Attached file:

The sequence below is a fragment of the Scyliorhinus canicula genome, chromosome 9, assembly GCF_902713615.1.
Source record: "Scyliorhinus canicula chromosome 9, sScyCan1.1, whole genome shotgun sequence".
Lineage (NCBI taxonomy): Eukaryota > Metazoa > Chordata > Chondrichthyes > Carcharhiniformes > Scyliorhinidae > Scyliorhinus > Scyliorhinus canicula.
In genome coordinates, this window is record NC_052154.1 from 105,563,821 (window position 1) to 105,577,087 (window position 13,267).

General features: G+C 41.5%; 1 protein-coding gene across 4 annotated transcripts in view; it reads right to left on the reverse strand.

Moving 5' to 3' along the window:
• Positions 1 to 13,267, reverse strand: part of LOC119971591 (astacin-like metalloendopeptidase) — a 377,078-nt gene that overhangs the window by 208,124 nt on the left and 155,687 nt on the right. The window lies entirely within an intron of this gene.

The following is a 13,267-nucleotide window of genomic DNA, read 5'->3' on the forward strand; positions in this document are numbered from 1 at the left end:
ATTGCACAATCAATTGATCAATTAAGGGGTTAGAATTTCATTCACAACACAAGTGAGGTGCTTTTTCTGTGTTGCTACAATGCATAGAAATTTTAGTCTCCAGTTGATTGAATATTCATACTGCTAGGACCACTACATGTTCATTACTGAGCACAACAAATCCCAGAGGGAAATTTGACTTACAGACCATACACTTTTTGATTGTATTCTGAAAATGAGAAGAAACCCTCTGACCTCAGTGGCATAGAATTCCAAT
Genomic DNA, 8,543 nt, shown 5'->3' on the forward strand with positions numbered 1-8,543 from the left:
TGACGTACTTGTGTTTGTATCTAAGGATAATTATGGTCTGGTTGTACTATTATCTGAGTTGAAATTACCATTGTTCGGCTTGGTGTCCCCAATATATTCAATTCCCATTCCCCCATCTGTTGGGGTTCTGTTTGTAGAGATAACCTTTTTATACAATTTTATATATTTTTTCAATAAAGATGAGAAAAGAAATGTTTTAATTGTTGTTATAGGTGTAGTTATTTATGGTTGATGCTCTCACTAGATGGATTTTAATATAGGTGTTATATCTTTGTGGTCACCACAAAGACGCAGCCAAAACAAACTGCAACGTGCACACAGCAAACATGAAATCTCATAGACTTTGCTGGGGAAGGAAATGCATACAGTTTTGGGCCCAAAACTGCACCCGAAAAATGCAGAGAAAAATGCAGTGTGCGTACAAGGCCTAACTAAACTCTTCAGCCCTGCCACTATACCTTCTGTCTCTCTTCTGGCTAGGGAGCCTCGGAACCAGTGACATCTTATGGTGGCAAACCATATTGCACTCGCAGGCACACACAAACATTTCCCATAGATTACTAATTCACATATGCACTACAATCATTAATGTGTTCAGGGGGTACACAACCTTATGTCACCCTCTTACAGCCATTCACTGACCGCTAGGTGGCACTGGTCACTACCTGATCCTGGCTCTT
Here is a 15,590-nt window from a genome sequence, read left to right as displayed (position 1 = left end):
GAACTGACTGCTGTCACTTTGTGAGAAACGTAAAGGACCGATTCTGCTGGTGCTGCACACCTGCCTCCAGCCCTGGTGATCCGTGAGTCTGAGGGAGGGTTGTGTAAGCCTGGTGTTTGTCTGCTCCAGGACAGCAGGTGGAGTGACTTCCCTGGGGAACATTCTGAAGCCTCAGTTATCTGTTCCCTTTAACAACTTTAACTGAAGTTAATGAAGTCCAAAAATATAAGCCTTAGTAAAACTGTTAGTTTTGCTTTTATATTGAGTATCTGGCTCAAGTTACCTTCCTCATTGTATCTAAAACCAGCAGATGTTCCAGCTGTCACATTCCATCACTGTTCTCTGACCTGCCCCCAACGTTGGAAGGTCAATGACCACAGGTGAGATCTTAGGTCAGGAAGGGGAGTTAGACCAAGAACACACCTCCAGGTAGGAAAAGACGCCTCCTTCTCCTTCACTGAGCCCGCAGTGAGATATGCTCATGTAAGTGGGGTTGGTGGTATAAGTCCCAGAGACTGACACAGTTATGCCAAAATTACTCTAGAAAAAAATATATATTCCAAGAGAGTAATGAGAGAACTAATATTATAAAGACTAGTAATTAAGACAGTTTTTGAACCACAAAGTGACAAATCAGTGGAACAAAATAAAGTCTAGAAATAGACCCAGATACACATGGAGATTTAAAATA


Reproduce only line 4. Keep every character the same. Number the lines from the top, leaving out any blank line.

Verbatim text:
In genome coordinates, this window is record NC_052154.1 from 105,563,821 (window position 1) to 105,577,087 (window position 13,267).